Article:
NYC’s Convention Space Can’t Meet Demand

April 14, 2011 Updated: October 1, 2015

CREATING SPACE AND FILLING IT: New York City Economic Development Corporation Vice President of Development Tracy Sayegh Gabriel (L) talks about building a convention center in Willets Point, Queens. Fred Dixon, senior vice president of NYC & Co., New York City's tourism agency, talks about filling it with conventions, meetings, and other events. (Tara MacIsaac/The Epoch Times)
CREATING SPACE AND FILLING IT: New York City Economic Development Corporation Vice President of Development Tracy Sayegh Gabriel (L) talks about building a convention center in Willets Point, Queens. Fred Dixon, senior vice president of NYC & Co., New York City's tourism agency, talks about filling it with conventions, meetings, and other events. (Tara MacIsaac/The Epoch Times)
NEW YORK—New York City's convention centers cannot accommodate all of the events, meetings, and get togethers people want to hold here. The result is great economic loss to the city and the solution is building more convention centers, the City Council decided at a hearing on Thursday.

“New York City as a package is quite a bit more expensive than competing cities,” said Fred Dixon of NYC & Company, the city's official tourism and marketing agency. Convention-goers pump money into the economy, including hotels, food, and shopping, and the city wants to attract as many of them as possible.

Currently, the Jacob Javits Center is the main venue for large-scale events. The demand is spilling over into places like the Barclay Center in Brooklyn, intended as a sports venue but able to accommodate other events; Citi Fields, in Queens; and expanding facilities at Madison Square Garden.

When trying to accommodate events, Dixon says, “We get creative.” What is really needed, however, is a large-scale convention center, he says.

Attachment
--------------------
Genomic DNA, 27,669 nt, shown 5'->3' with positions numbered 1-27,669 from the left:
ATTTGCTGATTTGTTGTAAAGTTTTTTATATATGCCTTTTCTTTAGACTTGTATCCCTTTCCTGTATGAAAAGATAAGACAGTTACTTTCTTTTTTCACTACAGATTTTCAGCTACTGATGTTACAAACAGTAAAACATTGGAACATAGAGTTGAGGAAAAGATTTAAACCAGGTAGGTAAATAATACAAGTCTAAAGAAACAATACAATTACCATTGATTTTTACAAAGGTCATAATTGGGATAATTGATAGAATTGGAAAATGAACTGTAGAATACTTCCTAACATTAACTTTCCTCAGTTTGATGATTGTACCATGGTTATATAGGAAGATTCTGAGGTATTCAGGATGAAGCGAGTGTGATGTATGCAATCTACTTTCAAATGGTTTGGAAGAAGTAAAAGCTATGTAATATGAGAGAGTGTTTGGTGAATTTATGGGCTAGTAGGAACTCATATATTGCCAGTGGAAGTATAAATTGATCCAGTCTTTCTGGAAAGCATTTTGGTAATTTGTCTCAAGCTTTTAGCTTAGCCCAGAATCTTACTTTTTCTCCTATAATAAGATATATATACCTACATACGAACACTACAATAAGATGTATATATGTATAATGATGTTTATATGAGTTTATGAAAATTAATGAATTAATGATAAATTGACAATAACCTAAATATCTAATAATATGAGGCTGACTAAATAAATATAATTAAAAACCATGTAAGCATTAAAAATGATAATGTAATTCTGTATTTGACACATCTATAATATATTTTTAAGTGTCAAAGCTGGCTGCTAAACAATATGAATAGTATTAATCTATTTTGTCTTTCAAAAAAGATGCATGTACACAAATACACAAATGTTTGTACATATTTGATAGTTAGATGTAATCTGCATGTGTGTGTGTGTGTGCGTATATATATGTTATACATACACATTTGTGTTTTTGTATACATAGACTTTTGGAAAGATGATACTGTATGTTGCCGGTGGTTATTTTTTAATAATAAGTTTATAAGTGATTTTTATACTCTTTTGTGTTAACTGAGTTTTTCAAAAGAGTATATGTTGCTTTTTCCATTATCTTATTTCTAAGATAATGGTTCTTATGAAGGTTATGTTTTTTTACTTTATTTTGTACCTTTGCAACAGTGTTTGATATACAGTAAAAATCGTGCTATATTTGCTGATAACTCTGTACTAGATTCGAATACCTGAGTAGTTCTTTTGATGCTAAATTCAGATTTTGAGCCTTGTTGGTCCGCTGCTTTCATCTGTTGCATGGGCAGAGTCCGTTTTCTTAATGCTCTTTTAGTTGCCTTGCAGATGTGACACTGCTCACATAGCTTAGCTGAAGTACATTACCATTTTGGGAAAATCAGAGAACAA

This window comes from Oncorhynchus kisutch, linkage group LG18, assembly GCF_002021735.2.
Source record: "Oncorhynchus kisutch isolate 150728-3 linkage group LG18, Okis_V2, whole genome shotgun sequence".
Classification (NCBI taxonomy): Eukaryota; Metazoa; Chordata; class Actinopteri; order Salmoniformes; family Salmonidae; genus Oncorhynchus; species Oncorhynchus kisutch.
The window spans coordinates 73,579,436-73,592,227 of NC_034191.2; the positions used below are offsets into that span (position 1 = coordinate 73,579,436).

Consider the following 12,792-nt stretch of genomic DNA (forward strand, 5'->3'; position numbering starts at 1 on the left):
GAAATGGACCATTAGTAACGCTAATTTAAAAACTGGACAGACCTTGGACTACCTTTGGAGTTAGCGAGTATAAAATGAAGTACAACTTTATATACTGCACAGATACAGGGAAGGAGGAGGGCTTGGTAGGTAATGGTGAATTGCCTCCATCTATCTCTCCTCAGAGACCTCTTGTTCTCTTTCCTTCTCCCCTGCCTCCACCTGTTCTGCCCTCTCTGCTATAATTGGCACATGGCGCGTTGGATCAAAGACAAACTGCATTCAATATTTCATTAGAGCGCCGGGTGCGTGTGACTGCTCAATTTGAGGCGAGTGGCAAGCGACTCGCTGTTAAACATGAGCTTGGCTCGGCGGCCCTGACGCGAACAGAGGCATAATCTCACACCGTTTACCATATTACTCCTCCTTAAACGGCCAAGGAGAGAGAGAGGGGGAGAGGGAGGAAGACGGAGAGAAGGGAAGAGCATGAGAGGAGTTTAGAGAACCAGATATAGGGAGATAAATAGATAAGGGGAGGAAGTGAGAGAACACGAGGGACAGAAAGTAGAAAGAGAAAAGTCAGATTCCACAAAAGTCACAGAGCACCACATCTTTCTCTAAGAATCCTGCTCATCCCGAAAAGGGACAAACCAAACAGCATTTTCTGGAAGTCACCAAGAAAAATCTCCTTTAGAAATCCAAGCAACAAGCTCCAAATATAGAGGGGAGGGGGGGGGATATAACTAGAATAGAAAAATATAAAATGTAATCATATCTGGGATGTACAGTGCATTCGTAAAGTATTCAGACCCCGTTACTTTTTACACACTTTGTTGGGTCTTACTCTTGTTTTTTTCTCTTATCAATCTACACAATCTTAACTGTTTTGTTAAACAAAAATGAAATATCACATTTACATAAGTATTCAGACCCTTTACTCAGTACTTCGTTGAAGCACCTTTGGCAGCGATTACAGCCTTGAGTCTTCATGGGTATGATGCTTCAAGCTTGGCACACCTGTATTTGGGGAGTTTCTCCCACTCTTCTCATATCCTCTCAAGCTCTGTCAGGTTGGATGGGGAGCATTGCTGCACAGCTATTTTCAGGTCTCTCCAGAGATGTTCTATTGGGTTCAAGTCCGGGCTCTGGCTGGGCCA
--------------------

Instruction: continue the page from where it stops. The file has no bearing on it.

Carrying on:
The only location being looked at for such a venture right now is Willets Point in Queens. Some resident business owners in Willets Point have vehemently opposed development in the area, and New York City Economic Development Corporation (NYCEDC) is currently held up in litigation.

Tracy Sayegh Gabriel, vice president of development for NYCEDC, expects to break ground on a convention center in 2013. The plans are still rather vague, though approximately 400,000 square feet have been set aside for the center.

Dixon says bigger would be better—this is still a moderate-sized convention center—but it would still be quite beneficial.

“If you were a betting person, what do you think the chances of there being a convention center in Willets Point?” Councilman David Weprin asked Gabriel. Would you say it's a 90 percent chance, a 10 percent chance?”

“The city has laid very important groundwork to make the realization of a convention center possible,” responded Gabriel. She says that a currently hypothetical center would be a great boon to the area and the city as a whole, but admits there are obstacles to overcome.

“It will take considerable capital and operational subsidies to make viable,” said Gabriel.

Dixon noted that other cities heavily subsidize their convention centers, giving them a great advantage, especially in attracting nonprofit organizations.

“These cities have built their convention centers on the premise that they will operate at a loss. There is an ongoing subsidy that is planned to allow them to offer meeting and convention space for free, or at greatly discounted rates,” said Dixon.

For now, all NYC & Co. can do is help groups find cheap hotel rates. They look for the holes in hotel booking schedules and find the best rates.

Sharing the wealth with Other Boroughs

Councilwoman Karen Koslowitz and Councilwoman Julissa Ferreras represent Queens. They were happy to hear plans for developing convention space in the “other boroughs” (Koslowitz refused to use the term “outer boroughs”).

With two major airports in Queens, Koslowitz says her borough should see more action and more wealth.

Koslowitz and Ferreras recognized that it will take more than a convention center to keep tourists in Queens, however. The United States Tennis Association is based in Queens, drawing many people to the borough said Koslowitz.

“Unfortunately … as quickly as they come, they leave,” Ferreras pointed out.